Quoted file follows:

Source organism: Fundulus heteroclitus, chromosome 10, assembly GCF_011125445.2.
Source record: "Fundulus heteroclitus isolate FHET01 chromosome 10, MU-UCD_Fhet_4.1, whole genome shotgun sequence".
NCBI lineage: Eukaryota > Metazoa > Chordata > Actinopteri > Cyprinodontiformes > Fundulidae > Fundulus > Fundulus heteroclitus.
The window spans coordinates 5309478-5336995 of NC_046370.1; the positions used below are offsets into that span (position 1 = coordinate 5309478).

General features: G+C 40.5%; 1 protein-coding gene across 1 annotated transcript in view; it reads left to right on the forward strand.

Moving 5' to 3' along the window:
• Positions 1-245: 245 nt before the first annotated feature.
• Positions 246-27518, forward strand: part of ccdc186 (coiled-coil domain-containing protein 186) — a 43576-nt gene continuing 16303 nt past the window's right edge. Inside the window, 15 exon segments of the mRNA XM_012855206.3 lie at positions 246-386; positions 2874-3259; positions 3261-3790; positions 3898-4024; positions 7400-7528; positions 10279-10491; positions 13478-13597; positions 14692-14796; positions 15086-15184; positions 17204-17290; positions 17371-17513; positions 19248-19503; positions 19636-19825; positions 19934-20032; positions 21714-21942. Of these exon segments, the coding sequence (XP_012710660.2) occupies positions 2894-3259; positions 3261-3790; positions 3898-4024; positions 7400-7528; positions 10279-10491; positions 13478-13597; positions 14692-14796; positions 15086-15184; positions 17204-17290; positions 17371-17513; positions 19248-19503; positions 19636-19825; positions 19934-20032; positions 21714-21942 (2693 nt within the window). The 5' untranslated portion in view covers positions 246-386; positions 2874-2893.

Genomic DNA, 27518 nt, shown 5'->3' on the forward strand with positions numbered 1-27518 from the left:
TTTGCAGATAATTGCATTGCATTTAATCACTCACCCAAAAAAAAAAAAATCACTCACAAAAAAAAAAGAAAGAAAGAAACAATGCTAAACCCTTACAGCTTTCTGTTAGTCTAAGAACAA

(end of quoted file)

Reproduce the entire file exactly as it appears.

Source organism: Fundulus heteroclitus, chromosome 10, assembly GCF_011125445.2.
Source record: "Fundulus heteroclitus isolate FHET01 chromosome 10, MU-UCD_Fhet_4.1, whole genome shotgun sequence".
NCBI lineage: Eukaryota > Metazoa > Chordata > Actinopteri > Cyprinodontiformes > Fundulidae > Fundulus > Fundulus heteroclitus.
The window spans coordinates 5309478-5336995 of NC_046370.1; the positions used below are offsets into that span (position 1 = coordinate 5309478).

General features: G+C 40.5%; 1 protein-coding gene across 1 annotated transcript in view; it reads left to right on the forward strand.

Moving 5' to 3' along the window:
• Positions 1-245: 245 nt before the first annotated feature.
• Positions 246-27518, forward strand: part of ccdc186 (coiled-coil domain-containing protein 186) — a 43576-nt gene continuing 16303 nt past the window's right edge. Inside the window, 15 exon segments of the mRNA XM_012855206.3 lie at positions 246-386; positions 2874-3259; positions 3261-3790; positions 3898-4024; positions 7400-7528; positions 10279-10491; positions 13478-13597; positions 14692-14796; positions 15086-15184; positions 17204-17290; positions 17371-17513; positions 19248-19503; positions 19636-19825; positions 19934-20032; positions 21714-21942. Of these exon segments, the coding sequence (XP_012710660.2) occupies positions 2894-3259; positions 3261-3790; positions 3898-4024; positions 7400-7528; positions 10279-10491; positions 13478-13597; positions 14692-14796; positions 15086-15184; positions 17204-17290; positions 17371-17513; positions 19248-19503; positions 19636-19825; positions 19934-20032; positions 21714-21942 (2693 nt within the window). The 5' untranslated portion in view covers positions 246-386; positions 2874-2893.

Genomic DNA, 27518 nt, shown 5'->3' on the forward strand with positions numbered 1-27518 from the left:
TTTGCAGATAATTGCATTGCATTTAATCACTCACCCAAAAAAAAAAAAATCACTCACAAAAAAAAAAGAAAGAAAGAAACAATGCTAAACCCTTACAGCTTTCTGTTAGTCTAAGAACAA